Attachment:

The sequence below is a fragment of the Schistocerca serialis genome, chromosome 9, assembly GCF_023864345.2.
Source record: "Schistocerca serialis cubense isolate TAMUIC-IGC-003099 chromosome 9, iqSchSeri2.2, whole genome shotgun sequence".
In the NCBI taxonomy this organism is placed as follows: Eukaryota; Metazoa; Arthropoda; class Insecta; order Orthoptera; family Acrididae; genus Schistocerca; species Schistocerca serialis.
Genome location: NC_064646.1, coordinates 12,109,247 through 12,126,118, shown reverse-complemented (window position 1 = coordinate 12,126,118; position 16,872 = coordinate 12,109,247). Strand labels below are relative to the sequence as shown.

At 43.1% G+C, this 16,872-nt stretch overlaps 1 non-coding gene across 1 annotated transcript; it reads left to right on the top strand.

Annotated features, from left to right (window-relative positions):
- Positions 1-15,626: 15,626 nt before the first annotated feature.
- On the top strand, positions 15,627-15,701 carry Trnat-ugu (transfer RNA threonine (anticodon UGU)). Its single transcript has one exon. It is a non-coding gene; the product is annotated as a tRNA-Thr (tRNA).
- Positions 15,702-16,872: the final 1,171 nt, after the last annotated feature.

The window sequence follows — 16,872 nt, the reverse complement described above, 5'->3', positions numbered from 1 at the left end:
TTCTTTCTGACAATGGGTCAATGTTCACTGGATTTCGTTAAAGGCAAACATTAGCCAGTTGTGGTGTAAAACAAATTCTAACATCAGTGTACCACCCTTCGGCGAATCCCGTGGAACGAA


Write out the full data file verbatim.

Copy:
The sequence below is a fragment of the Schistocerca serialis genome, chromosome 9, assembly GCF_023864345.2.
Source record: "Schistocerca serialis cubense isolate TAMUIC-IGC-003099 chromosome 9, iqSchSeri2.2, whole genome shotgun sequence".
In the NCBI taxonomy this organism is placed as follows: Eukaryota; Metazoa; Arthropoda; class Insecta; order Orthoptera; family Acrididae; genus Schistocerca; species Schistocerca serialis.
Genome location: NC_064646.1, coordinates 12,109,247 through 12,126,118, shown reverse-complemented (window position 1 = coordinate 12,126,118; position 16,872 = coordinate 12,109,247). Strand labels below are relative to the sequence as shown.

At 43.1% G+C, this 16,872-nt stretch overlaps 1 non-coding gene across 1 annotated transcript; it reads left to right on the top strand.

Annotated features, from left to right (window-relative positions):
- Positions 1-15,626: 15,626 nt before the first annotated feature.
- On the top strand, positions 15,627-15,701 carry Trnat-ugu (transfer RNA threonine (anticodon UGU)). Its single transcript has one exon. It is a non-coding gene; the product is annotated as a tRNA-Thr (tRNA).
- Positions 15,702-16,872: the final 1,171 nt, after the last annotated feature.

The window sequence follows — 16,872 nt, the reverse complement described above, 5'->3', positions numbered from 1 at the left end:
TTCTTTCTGACAATGGGTCAATGTTCACTGGATTTCGTTAAAGGCAAACATTAGCCAGTTGTGGTGTAAAACAAATTCTAACATCAGTGTACCACCCTTCGGCGAATCCCGTGGAACGAA